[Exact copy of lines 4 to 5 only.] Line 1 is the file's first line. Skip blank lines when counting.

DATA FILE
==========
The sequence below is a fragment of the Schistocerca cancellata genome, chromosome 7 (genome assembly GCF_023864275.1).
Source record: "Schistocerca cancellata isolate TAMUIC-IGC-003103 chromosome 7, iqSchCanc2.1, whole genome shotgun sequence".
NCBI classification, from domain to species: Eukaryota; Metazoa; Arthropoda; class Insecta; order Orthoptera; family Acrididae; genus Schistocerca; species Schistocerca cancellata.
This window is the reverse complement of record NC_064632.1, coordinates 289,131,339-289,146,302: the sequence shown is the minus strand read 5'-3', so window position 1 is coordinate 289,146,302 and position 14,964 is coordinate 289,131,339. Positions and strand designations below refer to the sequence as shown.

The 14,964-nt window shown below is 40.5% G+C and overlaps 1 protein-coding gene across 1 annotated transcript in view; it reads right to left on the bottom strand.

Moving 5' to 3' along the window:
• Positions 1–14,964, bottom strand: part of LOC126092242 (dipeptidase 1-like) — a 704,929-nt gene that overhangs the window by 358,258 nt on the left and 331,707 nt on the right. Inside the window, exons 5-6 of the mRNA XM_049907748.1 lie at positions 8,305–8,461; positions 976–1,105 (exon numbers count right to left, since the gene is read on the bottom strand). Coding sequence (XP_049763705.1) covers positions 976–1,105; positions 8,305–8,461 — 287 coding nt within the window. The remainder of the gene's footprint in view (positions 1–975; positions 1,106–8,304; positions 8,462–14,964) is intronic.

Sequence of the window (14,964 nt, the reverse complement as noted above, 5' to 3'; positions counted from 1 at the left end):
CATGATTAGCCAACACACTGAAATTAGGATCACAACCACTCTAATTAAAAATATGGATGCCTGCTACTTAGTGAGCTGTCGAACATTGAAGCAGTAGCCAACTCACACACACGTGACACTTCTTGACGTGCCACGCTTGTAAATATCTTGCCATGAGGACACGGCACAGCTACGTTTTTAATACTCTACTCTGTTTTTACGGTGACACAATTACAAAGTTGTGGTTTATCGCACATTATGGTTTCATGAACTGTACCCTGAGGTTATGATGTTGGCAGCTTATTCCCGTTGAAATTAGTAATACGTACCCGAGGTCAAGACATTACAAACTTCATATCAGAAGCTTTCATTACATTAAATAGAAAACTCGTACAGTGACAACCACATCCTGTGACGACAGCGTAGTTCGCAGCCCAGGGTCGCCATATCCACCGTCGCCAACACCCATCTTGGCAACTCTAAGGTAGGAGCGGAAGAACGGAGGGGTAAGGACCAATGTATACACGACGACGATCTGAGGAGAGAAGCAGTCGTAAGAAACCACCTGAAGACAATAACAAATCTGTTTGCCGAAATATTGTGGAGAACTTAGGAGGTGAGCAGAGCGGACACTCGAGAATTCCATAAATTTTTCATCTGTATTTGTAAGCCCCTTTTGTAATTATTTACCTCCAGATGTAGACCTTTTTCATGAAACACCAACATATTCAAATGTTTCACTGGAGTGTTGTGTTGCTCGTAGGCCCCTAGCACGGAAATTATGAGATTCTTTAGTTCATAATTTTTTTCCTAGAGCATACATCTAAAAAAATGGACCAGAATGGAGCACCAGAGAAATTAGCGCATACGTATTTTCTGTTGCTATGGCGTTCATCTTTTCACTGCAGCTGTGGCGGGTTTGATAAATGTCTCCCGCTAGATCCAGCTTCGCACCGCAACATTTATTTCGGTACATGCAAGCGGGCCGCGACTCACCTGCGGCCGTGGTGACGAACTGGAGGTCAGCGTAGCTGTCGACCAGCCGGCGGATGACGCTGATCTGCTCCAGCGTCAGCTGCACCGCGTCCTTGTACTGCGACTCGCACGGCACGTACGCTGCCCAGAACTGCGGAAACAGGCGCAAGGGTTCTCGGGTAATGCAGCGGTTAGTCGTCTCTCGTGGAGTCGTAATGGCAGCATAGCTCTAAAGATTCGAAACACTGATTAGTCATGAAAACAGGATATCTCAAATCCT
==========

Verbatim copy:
This window is the reverse complement of record NC_064632.1, coordinates 289,131,339-289,146,302: the sequence shown is the minus strand read 5'-3', so window position 1 is coordinate 289,146,302 and position 14,964 is coordinate 289,131,339. Positions and strand designations below refer to the sequence as shown.

The 14,964-nt window shown below is 40.5% G+C and overlaps 1 protein-coding gene across 1 annotated transcript in view; it reads right to left on the bottom strand.